About Providence, Divine Action and the Church


In this blog, Terry J. Wright posts thoughts and shares research on the Christian doctrine of providence. This doctrine testifies to God’s provision for all things through creation’s high priest, the man Christ Jesus. However, the precise meaning and manner of this provision is a perpetually open question, and this blog is a forum for discussion of the many issues relating to providence and the place of the Church within God’s action.

Monday, 12 March 2012

Christ as Creator

My review of Sean McDonough's Christ as Creator is now published in International Journal of Systematic Theology 14:2 (2012), pp. 249–251. Here's my concluding paragraph:

As noted earlier, McDonough has prepared a fine monograph. There is much to harvest from this study, not least because McDonough dedicates ample room to the exposition of New Testament texts to show how the imagery and turns of phrase employed therein are most likely sourced from the Old Testament. Several of the chapters – in my view, the chapters on order in creation, Colossians and John especially – merit careful attention to appreciate the depth of McDonough’s insight. The final chapter, where McDonough examines the work of Irenaeus, Pannenberg, Barth et al., is useful, showing a commendable desire to integrate the fields of biblical studies and systematic theology. Yet I would also have liked McDonough himself to offer more pointed reflection on the theological issues raised by his research: Is Jesus’ messianic rule to be explicated by or within the doctrine of providence, or should providence be conceived in messianic categories? What is the nature of Jesus’ messianic rule, given that he sits at the right hand of the Father, interceding for those who approach God through him? Where and in what ways does pneumatology impact Jesus’ messianic rule? Moreover, it would be intriguing to have an indication of how McDonough’s conclusions could apply to the current discussions about Jesus and election (McDonough makes a passing reference to these in his treatment of Barth, but does not offer much comment). However, to venture down these paths would require an entire series of studies, and McDonough cannot be faulted for choosing to remain focused on the objective he has set himself. Even without addressing these sorts of issues, Christ as Creator warrants a wide readership.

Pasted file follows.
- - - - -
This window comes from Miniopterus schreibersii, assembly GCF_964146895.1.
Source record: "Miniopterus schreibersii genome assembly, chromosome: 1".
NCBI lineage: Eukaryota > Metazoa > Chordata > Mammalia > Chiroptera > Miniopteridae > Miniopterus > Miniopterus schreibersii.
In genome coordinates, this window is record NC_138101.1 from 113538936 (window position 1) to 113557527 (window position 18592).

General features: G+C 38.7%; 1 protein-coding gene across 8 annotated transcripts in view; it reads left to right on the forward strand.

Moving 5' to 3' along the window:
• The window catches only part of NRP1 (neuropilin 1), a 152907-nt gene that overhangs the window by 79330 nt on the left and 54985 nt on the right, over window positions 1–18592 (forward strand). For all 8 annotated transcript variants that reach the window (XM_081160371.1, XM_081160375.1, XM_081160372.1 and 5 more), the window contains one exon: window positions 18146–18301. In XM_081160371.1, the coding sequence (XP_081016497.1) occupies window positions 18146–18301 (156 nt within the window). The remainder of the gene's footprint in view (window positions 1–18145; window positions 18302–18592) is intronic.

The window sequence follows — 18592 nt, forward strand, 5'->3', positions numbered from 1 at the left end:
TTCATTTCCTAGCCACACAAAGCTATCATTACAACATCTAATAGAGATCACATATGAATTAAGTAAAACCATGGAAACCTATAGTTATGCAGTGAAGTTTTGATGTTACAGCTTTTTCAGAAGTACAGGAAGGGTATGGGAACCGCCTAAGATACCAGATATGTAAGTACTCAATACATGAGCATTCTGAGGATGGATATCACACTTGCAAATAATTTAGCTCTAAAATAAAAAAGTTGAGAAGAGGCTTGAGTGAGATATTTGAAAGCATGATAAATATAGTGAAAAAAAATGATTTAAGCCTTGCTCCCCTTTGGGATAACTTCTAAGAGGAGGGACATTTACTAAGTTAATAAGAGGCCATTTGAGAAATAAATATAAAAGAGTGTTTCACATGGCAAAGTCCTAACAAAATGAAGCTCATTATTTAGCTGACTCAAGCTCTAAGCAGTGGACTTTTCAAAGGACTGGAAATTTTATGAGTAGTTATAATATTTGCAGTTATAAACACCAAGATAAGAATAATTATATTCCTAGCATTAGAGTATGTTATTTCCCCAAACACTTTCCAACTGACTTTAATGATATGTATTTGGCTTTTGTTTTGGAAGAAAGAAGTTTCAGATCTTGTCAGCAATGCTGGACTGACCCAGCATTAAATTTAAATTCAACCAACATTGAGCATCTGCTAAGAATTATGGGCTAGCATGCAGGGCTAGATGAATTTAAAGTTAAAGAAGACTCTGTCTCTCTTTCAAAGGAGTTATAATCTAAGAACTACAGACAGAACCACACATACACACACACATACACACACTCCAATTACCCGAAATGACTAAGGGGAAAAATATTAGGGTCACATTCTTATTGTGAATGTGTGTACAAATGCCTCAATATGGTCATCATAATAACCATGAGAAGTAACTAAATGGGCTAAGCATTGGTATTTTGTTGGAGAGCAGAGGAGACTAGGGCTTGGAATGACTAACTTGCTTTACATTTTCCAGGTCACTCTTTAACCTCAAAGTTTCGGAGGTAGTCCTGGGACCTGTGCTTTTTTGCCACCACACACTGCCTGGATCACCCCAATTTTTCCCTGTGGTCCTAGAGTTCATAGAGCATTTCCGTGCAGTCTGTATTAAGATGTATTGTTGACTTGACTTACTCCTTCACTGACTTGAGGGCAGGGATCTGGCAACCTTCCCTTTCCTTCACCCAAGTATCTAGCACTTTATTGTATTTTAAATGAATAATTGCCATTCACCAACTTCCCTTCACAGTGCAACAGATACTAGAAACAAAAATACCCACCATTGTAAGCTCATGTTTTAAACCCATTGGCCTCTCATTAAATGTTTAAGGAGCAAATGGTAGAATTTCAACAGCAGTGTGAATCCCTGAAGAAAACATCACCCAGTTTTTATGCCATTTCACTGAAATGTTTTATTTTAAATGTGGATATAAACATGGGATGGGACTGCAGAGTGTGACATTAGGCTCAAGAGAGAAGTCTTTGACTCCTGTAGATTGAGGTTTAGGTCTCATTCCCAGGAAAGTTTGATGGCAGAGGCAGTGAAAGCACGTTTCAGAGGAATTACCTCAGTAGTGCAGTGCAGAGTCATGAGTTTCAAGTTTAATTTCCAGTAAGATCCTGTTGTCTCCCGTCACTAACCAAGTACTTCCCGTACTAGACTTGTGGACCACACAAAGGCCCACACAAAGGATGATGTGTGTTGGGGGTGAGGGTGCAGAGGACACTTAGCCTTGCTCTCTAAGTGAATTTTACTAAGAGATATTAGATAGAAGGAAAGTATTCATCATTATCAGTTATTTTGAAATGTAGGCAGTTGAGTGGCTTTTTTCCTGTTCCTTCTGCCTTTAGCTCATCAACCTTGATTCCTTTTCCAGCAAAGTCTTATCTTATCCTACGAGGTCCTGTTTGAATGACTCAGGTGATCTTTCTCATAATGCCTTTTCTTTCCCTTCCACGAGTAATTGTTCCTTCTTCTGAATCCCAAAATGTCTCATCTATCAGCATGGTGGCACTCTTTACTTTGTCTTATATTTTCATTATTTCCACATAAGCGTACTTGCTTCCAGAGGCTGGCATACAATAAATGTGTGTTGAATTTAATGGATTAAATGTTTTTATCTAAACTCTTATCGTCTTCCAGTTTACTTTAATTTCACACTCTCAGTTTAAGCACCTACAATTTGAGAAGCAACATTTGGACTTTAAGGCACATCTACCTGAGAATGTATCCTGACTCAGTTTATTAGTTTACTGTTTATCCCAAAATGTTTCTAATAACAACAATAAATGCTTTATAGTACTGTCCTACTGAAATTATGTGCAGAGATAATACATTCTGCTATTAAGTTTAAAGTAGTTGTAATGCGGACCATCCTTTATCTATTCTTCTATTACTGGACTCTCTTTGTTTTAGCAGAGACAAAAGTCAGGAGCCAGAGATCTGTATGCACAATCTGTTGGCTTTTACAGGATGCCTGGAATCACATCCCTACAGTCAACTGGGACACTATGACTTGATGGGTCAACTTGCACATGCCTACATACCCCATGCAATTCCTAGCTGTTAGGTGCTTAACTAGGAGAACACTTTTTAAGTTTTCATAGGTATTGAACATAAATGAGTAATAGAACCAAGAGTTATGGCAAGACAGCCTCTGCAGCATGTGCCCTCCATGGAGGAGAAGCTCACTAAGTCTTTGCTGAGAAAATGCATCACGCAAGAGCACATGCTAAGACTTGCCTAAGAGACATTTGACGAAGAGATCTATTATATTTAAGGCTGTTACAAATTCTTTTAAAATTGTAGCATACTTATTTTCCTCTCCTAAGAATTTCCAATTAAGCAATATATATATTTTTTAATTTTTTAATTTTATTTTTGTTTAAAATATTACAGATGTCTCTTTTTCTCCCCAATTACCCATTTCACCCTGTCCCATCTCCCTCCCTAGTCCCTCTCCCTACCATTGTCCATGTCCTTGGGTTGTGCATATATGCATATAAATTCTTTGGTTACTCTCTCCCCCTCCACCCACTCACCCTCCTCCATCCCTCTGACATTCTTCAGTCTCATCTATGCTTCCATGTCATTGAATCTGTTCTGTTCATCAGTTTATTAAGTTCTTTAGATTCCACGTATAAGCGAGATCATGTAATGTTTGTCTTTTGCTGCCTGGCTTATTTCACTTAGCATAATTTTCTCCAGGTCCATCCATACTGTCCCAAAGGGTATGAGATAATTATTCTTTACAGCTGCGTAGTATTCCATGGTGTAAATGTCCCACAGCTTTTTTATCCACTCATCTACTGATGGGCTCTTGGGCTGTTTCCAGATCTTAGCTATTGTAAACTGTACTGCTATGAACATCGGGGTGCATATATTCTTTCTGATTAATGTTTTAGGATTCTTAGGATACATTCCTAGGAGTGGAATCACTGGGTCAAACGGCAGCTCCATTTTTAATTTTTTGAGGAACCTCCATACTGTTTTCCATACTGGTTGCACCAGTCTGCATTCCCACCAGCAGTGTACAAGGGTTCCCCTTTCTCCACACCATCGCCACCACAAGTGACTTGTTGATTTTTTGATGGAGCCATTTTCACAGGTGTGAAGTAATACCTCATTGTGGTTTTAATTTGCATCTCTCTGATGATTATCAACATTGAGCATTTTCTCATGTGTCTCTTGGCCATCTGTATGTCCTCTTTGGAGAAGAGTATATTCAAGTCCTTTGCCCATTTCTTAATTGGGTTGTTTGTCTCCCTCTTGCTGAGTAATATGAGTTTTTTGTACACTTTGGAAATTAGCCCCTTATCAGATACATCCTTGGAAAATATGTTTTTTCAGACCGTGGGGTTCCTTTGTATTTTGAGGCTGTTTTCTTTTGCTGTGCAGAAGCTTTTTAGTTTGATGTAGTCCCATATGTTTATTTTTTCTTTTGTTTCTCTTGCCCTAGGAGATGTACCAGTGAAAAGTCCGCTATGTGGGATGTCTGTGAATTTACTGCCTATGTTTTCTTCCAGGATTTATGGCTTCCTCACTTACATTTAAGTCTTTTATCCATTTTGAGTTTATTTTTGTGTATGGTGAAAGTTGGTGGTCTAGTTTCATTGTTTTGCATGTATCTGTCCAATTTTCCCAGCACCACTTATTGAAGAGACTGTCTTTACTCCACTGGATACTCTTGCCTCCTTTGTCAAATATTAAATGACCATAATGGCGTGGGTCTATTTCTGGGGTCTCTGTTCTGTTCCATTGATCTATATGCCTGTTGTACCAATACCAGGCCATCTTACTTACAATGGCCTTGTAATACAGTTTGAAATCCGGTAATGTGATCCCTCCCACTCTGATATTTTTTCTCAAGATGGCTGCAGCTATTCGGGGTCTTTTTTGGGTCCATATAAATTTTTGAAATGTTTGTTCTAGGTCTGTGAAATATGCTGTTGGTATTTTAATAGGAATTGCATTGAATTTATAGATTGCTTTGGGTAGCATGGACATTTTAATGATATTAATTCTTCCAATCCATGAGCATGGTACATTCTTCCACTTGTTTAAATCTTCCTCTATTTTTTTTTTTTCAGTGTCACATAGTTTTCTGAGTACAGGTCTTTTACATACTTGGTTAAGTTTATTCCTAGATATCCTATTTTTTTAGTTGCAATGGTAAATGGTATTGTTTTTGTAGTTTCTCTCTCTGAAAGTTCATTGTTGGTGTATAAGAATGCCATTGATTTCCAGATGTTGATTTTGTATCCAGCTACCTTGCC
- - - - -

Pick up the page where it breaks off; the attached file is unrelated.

You'll have noticed that I do regard this book as having much potential for influencing the doctrine of providence if it's legitimate to interpret the doctrine not merely in terms of Christology, but also in messianic categories.

1 comment:

  1. Yes christians love to talk about Christ or God as the "creator", but in doing so they always systematically eliminate the overwhelming fact that death rules to here, or the fact that all biological entities disintegrate and die or are eaten by the world machine which is completely indifferent to the well-being or survival of any of the biological forms that arise and inevitably disintegrate.

    For you, the death of bodies is a philosophical and "theological" matter that causes untrust, distrust, and fear, a matter that fills you with philosophical and "theological" propositions that are Godless, Ecstasyless, Blissless.
    As a matter of fact, the cosmic domain (of "creation") is just like Mother Kali. It is full of death, full of process, full of never-ending changes (moment to moment).
    Ecstasy and thus Real Life requires trust and utter acceptance of death!

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